Quantitative comparison of 2D and 3D late gadolinium enhancement MR imaging for cardiomyopathies
KeywordsLate Gadolinium Enhancement Fabry Disease Myocardial Mass Subjective Image Quality Late Gadolinium Enhancement Imaging
LGE is widely used as a means to quantify scar or fibrotic tissue in patients suffering from cardiomyopathies. In clinical routine 2D data acquisition is most commonly practiced, albeit having the drawback of multiple breath-holds and long acquisition times. 3D acquisition can significantly reduce acquisition time. This leads to shortened scan time and a more efficient use of available MRI resources. So our purpose was to determine whether the quantification of myocardial fibrosis in patients with Fabry disease and hypertrophic cardiomyopathy (HCM) using a late gadolinium enhancement (LGE) single-breath-hold three-dimensional (3D) inversion recovery magnetic resonance (MR) imaging sequence is comparable with a clinically established two-dimensional (2D) multi-breath-hold sequence.
40 consecutive patients (18 men; mean age 50 ± 17) with either Fabry disease (n = 18) or HCM (n = 22) were enrolled in this prospective study. Studies were conducted on a 1.5-T clinical MR imaging system. Spatial resolution was the same for 3D and 2D images (field-of-view, 350 × 350 mm2; in-plane-resolution, 1.2 × 1.2 mm2; section-thickness, 8 mm). Datasets were analyzed for subjective image and quantitative evaluation of myocardial mass (grams), fibrotic mass (grams) and total fibrotic tissues percentage. Statistical analysis included Wilcoxon-signed-rank test, student's t-test for paired samples and Bland-Altman analysis.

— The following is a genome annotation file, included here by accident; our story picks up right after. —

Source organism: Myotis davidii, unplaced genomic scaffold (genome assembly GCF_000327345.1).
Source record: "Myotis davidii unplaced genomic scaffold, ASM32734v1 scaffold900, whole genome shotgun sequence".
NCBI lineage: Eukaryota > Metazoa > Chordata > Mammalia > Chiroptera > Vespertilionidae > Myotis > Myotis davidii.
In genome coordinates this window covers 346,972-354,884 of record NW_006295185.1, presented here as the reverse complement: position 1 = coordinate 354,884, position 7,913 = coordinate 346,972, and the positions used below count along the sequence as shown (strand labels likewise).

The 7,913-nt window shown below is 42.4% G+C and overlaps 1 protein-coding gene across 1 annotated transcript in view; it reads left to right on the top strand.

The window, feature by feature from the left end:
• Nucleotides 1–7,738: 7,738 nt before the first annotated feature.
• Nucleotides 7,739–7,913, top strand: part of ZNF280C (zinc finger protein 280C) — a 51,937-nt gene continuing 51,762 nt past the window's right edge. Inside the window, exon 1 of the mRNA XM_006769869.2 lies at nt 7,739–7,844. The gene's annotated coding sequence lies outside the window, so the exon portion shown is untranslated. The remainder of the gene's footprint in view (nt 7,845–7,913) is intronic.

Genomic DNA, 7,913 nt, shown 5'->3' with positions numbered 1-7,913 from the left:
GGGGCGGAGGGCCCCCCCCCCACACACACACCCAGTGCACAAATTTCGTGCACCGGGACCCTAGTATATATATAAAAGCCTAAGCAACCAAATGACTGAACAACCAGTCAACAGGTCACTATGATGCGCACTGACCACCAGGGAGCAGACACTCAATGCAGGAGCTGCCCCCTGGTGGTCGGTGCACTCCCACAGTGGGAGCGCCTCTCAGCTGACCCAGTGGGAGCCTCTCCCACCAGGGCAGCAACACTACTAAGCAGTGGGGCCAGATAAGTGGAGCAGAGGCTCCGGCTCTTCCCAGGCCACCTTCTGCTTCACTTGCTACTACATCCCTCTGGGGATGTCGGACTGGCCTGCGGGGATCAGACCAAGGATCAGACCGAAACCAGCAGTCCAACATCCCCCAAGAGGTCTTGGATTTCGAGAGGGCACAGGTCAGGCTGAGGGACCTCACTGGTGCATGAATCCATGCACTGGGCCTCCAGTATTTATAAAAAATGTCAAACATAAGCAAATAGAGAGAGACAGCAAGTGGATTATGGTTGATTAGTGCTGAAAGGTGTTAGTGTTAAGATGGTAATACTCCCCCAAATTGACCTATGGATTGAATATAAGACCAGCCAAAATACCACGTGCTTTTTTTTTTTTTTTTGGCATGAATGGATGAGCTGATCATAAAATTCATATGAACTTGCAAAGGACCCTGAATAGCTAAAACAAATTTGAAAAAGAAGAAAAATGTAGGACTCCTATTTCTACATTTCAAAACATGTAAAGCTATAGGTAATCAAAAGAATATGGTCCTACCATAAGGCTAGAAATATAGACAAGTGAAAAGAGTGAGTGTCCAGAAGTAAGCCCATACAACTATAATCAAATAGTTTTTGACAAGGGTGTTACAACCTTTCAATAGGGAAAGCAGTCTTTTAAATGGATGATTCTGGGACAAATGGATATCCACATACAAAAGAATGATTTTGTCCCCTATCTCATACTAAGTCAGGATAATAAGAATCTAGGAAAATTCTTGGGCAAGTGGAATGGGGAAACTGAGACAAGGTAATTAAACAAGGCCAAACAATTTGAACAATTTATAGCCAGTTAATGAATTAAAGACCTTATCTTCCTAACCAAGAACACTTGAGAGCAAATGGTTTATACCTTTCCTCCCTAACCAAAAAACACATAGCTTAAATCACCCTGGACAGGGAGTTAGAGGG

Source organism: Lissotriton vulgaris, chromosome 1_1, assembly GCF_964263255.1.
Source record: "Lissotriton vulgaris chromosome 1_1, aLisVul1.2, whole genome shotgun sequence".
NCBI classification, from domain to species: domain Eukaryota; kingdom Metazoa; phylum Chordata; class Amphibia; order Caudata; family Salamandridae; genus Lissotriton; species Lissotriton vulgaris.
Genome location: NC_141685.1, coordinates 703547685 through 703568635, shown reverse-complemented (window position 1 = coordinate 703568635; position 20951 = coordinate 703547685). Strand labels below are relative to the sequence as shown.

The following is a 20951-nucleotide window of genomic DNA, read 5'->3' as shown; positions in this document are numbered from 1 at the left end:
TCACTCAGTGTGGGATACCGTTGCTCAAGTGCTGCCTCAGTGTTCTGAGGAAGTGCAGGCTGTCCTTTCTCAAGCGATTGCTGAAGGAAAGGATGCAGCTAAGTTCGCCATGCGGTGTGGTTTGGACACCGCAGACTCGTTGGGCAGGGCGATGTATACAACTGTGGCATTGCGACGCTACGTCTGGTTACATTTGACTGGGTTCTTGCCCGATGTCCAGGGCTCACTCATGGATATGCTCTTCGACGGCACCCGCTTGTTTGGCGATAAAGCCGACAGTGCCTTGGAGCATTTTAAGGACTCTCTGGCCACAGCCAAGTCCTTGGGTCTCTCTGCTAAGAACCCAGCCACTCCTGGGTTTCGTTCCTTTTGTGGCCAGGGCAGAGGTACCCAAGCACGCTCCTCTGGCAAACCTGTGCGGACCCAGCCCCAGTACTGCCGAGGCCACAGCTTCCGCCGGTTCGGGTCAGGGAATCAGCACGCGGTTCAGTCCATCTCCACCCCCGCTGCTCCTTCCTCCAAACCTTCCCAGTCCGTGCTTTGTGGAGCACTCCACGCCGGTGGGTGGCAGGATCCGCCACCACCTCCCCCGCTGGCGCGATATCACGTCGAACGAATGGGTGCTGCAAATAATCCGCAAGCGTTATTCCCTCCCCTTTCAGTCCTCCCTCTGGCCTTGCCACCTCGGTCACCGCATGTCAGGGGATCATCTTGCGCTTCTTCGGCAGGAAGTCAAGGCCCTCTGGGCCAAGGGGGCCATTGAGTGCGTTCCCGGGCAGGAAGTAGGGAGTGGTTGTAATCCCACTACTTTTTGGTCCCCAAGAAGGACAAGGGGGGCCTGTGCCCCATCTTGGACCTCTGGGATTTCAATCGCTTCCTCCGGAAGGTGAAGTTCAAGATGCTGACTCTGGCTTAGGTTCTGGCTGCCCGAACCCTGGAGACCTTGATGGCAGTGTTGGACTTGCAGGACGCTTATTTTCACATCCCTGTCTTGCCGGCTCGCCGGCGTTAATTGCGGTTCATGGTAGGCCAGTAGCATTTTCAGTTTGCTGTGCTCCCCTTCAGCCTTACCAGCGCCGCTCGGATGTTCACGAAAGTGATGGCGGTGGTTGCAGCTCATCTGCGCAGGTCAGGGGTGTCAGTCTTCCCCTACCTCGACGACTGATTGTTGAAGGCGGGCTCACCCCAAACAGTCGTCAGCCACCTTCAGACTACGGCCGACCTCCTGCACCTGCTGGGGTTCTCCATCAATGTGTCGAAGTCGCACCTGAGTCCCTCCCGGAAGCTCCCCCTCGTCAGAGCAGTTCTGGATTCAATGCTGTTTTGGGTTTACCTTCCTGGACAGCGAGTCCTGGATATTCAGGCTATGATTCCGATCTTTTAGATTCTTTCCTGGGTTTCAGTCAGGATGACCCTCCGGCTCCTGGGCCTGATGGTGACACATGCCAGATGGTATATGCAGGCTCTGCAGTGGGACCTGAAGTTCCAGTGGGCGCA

There was no significant difference in subjective image quality between acquisitions (P > 0.1) for either disease. In patients with Fabry disease there was no significant differences in myocardial mass between 3D (100.7 g ± 30.8 g) and 2D acquisition(99.9 g ± 31.9 g; P = 0.55), as well as for fibrous tissue mass(3.9 g ± 6.4 g vs 4.0 ± 6.4 g; P = 0.89) and total fibrous percentage(3.4% ± 5.5%vs3.4 ± 5.5;P = 0.89). Bland-Altman analysis showed good agreement between 3D and 2D datasets for myocardial mass(mean difference: 0.8 g; limits of agreement: -10.2 g - 11.8 g), fibrous tissue mass (mean difference: -0.02 g; limits of agreement: -1.45 g-1.41 g), total fibrous percentage (mean difference:0.02%; limits of agreement: -1.31%-1.35%). In patients with HCM there was no significant differences in myocardial mass between 3D (115.5 g ± 33.3 g) and 2D acquisition (116.7 g ± 33.6 g;P = 0.48), as well as for fibrous tissue mass (5.6 g ± 8.6 g vs 5.7 g ± 8.7 g;P = 0.6) and total fibrous percentage (4.3% ± 6.4% vs 4.3% ± 6.5%;P = 0.89). Bland-Altman analysis showed good agreement between 3D and 2D datasets for myocardial mass (mean difference: -1.2 g;limits of agreement:-16.1 g - 13.7 g), fibrous tissue mass(mean difference -0.08 g;limits of agreement: -1.33 g - 1.17 g), total fibrous percentage(mean difference:-0.01 g;limits of agreement:-1.01 g-0.99 g). Acquisition time was significantly shorter for 3D sequences (24.9 seconds ± 5.2 seconds) as compared to 2D sequence (349.1 seconds ± 62.3 seconds, P < 0.001).
3D LGE imaging enables comparable quantification of fibrous myocardial tissue compared to a 2D sequence at a faster acquisition rate.
Nothing to disclose.
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